With Zero having less than a week left in office, the MSM (CNN specials! NYT profiles!) are in overdrive trying to permanently orient him as being some kind of ‘great’ President… or something. (“Obama’s Secret to Surviving the White House Years: Books”):
During his eight years in the White House — in a noisy era of information overload, extreme partisanship and knee-jerk reactions — books were a sustaining source of ideas and inspiration, and gave him a renewed appreciation for the complexities and ambiguities of the human condition.
Wow. That’s quite the loaded paragraph. No need to unpack it.
I howled at this one:
In today’s polarized environment, where the internet has let people increasingly retreat to their own silos (talking only to like-minded folks, who amplify their certainties and biases), the president sees novels and other art (like the musical “Hamilton”) as providing a kind of bridge that might span usual divides and “a reminder of the truths under the surface of what we argue about every day.”
Silos!… Fake News!… Weaponized data!… the tropes just keep coming. Hamilton as a political bridge? That’s rich. Was it the “Whites Need Not Apply” casting call? The abuse hurled at Mike Pence? The trendy, PoMo appropriation of white socio-political accomplishments?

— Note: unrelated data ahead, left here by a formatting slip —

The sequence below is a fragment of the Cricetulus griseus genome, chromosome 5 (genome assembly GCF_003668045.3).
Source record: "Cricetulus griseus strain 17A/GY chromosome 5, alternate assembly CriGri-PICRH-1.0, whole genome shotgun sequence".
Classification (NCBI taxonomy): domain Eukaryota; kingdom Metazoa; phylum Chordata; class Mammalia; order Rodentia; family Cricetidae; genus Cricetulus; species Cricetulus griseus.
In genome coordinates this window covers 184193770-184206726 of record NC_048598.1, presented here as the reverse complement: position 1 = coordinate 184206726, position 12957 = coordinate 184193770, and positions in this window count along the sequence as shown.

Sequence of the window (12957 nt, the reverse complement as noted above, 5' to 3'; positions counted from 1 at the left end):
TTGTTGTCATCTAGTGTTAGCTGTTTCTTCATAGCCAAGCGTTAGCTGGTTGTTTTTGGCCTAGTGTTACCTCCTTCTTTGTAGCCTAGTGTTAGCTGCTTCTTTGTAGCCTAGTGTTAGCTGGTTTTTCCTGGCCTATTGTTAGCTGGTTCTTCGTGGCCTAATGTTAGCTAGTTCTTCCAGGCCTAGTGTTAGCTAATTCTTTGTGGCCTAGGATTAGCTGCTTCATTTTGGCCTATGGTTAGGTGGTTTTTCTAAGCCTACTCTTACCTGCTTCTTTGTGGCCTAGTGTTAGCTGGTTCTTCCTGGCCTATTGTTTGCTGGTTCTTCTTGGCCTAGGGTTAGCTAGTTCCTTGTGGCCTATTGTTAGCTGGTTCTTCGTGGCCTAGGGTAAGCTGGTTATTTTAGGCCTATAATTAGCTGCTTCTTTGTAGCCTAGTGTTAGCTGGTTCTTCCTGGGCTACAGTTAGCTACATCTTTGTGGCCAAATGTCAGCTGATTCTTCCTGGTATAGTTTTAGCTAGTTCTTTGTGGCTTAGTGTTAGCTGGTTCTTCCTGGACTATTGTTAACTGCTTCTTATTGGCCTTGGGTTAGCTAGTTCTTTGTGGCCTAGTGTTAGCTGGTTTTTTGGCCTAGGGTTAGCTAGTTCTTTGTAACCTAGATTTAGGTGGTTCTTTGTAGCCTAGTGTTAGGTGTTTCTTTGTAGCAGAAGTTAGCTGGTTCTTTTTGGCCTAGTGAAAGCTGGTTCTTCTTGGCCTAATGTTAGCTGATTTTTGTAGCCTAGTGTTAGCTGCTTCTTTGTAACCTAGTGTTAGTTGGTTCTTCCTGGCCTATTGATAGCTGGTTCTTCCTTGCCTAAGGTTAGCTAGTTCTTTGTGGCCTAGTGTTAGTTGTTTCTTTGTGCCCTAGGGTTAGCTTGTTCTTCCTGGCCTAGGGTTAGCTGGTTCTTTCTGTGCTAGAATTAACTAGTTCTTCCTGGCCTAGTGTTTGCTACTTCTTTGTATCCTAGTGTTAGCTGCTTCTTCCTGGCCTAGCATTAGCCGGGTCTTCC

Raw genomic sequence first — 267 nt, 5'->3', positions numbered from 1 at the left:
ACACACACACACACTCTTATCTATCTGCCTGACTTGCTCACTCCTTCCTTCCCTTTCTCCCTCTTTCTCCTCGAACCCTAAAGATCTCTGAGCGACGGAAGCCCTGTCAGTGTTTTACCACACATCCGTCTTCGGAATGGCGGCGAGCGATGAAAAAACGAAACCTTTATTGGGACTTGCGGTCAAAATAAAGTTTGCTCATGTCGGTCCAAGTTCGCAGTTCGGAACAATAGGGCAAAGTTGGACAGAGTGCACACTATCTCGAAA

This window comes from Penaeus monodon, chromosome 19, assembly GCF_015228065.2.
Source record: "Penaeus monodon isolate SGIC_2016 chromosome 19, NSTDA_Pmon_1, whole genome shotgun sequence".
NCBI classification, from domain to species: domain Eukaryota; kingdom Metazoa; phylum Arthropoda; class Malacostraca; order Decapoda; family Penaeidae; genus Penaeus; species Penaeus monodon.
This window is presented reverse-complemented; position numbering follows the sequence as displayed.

Or this one, where Hispanics and Bengalis (what, no Muzzie author to namedrop?) are the new Jew ‘outsiders’:
He points out, for instance, that the fiction of Junot Díaz and Jhumpa Lahiri speaks “to a very particular contemporary immigration experience,” but at the same time tell stories about “longing for this better place but also feeling displaced” — a theme central to much of American literature, and not unlike books by Philip Roth and Saul Bellow that are “steeped with this sense of being an outsider, longing to get in, not sure what you’re giving up.”
The best paragraph, though, has got to be this one:
The writings of Lincoln, the Rev. Martin Luther King Jr., Gandhi and Nelson Mandela, Mr. Obama found, were “particularly helpful” when “what you wanted was a sense of solidarity,” adding “during very difficult moments, this job can be very isolating.” “So sometimes you have to sort of hop across history to find folks who have been similarly feeling isolated, and that’s been useful.” There is a handwritten copy of the Gettysburg Address in the Lincoln Bedroom, and sometimes, in the evening, Mr. Obama says, he would wander over from his home office to read it.
One thing we can say about Zero: his ego and inflated sense of self-importance are certainly not in ill health.